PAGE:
Burger’s SmokehouseCentral Missouri’s link to the eighteenth century art of meat curing. Located along the Moreau River, Burger’s Smokehouse is three miles south of California on a farm just off Highway 87. The Smokehouse is open weekdays 8:00 a.m. to 5:00 p.m. The “Good Ole Days Theater” is open daily and offers visitors a glimpse of what goes on throughout the facility. Three museum-quality dioramas in the Visitors Center points out the importance of the changing seasons as they relate to the natural curing, drying, and aging of a properly prepared country cured ham. Large groups are welcome. Just phone 1-800-705-2323 to provide the number in the group and time of arrival. A snack bar is located in the reception area adjacent to the Visitors Center. Soft drinks and smoked meat sandwiches are available. The retail sales area provides a wide variety of cured and smoked meats and poultry. Free catalogs are available on request. Contact: Gerald Taylor. Phone 1-800-705-2323.
California Country ClubA nine-hole golf course is located northwest of California on County Club Road. Available for visitors with payment of green fees during the week. Phone (573) 796-2089.
California Shooters ClubThe California Shooters Club is located five miles east of California on Highway 50, then one mile south on a gravel road. Arrangements can be made for special events such as archery, trap, skeet and black powder rendezvous. Contact: Russell Clennin (573) 796-2015.
Cargill Baseball DiamondsTwo new lighted ball diamonds have been added to the existing two diamonds for a total of four, and The California Lions Club installed dugout benches on each field. In addition, the entire complex has been fenced. Playground equipment and a flag pole have been added, bleachers and sound equipment have been added to each field, and concrete stairs have been added from the parking lot to the largest, primary field.
Cultural Heritage Center The Cultural Heritage Center, located at 201 North High Street, is a development by California Progress Inc. and the Moniteau County Historical Society. What used to be the old Post Office is now a cultural center for the community and the county. The center houses information and special exhibits on the history of Moniteau County, a library for genealogy research, public meeting rooms, an information center, and gift shop. The outdoor area is landscaped and prepared for shows, demonstrations, and socials during the summer months. The meeting room and lawn are available for meetings and reunions. Contact: 573-796-3563; email: email@example.com.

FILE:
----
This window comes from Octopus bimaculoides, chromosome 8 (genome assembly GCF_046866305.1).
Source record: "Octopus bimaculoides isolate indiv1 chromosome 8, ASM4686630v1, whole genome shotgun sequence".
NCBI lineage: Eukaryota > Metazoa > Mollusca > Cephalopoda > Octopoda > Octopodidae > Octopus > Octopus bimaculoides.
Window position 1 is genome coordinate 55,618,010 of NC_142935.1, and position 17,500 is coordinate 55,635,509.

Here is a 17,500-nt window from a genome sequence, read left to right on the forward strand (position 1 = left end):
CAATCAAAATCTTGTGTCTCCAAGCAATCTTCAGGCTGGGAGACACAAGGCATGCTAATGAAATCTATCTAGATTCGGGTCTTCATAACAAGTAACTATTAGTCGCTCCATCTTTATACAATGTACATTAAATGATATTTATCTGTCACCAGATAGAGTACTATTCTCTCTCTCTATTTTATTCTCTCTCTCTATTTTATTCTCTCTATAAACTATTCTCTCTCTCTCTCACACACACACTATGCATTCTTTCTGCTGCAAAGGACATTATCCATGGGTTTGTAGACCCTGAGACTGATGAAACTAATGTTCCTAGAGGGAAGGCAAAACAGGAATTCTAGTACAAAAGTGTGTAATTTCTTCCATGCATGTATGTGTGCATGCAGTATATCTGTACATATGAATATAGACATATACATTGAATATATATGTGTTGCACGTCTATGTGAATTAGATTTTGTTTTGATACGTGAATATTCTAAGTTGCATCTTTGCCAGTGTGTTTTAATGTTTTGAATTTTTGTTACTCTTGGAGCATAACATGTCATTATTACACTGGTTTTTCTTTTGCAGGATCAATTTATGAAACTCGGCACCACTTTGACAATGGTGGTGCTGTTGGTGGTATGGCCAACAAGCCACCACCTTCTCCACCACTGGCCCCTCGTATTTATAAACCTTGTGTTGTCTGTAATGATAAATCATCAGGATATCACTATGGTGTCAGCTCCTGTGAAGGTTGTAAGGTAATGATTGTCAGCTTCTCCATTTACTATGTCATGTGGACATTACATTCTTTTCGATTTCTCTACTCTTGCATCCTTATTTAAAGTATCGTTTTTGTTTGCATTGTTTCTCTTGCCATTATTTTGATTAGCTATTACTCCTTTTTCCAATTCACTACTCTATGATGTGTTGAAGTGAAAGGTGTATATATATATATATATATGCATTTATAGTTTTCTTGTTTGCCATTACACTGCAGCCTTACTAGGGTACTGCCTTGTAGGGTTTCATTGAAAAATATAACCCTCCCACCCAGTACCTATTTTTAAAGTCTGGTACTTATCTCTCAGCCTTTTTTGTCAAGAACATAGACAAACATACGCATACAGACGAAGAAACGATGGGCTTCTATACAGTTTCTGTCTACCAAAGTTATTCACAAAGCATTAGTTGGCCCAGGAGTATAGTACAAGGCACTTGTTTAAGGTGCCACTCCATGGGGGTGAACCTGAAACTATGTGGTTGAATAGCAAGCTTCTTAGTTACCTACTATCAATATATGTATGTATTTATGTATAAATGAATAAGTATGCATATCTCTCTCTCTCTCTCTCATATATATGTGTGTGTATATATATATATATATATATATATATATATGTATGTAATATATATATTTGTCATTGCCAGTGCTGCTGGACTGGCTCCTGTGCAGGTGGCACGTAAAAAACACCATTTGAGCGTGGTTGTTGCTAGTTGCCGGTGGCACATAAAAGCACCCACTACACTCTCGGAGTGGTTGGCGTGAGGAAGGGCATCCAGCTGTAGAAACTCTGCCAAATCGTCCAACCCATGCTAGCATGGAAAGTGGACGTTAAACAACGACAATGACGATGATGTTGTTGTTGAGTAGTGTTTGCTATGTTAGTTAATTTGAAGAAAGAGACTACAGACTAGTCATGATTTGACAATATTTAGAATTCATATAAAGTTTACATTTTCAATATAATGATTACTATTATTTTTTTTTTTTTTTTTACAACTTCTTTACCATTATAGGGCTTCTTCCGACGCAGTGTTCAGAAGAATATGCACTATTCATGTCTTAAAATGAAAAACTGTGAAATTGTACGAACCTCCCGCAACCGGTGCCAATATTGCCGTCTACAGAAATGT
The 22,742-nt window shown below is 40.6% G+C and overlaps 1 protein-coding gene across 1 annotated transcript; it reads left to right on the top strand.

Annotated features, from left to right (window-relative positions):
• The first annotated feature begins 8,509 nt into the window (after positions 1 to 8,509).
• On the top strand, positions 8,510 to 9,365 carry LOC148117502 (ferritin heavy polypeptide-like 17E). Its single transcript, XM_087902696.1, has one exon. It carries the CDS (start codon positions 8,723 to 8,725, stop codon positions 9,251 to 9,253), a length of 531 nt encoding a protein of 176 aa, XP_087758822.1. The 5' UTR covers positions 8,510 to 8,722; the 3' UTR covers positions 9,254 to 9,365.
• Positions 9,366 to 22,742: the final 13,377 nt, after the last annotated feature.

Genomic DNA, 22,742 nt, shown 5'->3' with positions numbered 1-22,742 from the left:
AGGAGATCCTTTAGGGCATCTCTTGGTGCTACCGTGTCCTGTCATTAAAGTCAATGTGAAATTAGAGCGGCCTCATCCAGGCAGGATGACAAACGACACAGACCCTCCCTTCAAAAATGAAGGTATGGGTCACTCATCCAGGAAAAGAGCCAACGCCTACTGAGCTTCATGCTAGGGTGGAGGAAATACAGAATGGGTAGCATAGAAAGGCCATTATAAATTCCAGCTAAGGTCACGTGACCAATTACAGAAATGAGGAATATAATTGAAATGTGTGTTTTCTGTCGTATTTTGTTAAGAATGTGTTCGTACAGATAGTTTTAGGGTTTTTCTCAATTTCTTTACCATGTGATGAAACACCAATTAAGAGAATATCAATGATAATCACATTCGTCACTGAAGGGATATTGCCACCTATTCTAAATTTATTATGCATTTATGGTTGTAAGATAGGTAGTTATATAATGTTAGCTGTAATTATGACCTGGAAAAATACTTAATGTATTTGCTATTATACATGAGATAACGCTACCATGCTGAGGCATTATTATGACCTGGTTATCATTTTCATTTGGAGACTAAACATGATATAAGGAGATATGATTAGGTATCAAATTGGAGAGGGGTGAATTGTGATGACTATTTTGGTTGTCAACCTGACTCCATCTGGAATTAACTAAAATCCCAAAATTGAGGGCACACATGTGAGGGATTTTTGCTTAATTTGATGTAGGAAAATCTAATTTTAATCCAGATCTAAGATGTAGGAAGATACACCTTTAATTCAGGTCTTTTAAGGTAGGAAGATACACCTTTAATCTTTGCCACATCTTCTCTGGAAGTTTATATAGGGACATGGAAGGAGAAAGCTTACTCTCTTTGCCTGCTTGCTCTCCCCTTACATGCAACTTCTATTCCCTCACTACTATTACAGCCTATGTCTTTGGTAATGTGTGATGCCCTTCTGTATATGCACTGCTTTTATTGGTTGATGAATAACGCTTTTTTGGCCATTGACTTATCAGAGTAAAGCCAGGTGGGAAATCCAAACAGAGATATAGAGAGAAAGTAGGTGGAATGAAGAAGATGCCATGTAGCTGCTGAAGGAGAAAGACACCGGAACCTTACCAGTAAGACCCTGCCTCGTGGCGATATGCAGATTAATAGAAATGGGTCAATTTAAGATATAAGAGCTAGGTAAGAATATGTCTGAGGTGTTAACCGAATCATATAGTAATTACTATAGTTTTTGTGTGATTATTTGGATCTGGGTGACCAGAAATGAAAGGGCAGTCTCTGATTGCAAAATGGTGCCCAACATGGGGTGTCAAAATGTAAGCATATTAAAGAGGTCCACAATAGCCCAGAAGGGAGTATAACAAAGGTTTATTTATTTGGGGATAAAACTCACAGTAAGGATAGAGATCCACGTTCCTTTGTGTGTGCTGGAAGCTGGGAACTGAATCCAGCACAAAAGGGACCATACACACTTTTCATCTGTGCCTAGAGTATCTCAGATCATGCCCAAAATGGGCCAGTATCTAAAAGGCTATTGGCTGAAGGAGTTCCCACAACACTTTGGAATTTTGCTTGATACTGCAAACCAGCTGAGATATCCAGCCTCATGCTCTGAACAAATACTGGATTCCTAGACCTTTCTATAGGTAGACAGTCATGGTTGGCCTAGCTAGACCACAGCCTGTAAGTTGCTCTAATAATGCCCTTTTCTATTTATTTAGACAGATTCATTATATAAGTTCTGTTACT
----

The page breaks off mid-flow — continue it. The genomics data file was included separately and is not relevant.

Double X Speedway Located west of California on Highway 50, Double X Speedway has auto races every Sunday night from mid-May through mid-September featuring street stock, sportmans, winged sprints, and hobby stocks. Gates open at 5:30 p.m., races at 7:30 p.m. Grandstand Admission, $5.00. Ten and under free. Pit passes, $15.00. Kyle Wirts, track owner. Races promoted by the Sportsman Racing Association.
Eitzen House This fine old house located in California was built in 1898 by Charles A. Eitzen at a cost of $30,000. The Architect was Oliver Sprouse, Blazer Bros. provided the stone masons and the Inmans were the bricklayers. It has 5 rooms on the first floor, 5 on the second and 4 rooms on the third. Nine fireplaces are in the house. Some of the large closets and pantries are now used as extra rooms, making a total of 19 rooms.
The original slate roof is still in place. The outside walls are 22 inches thick and the inside ones are 14 inches. Iron fencing set in concrete and stone surround the grounds whichcover an entire block. A “widow’s walk” can be seen on the top. Walter Eitzen, a son, lived in the house until 1952 when he moved to a new home on Rice Blvd. A carriage house and stable with a room above for the coachman is still standing adjacent to the house on the west side. It was strictly modern with steam heat and private water works.
The Eitzen House is currently a private residence.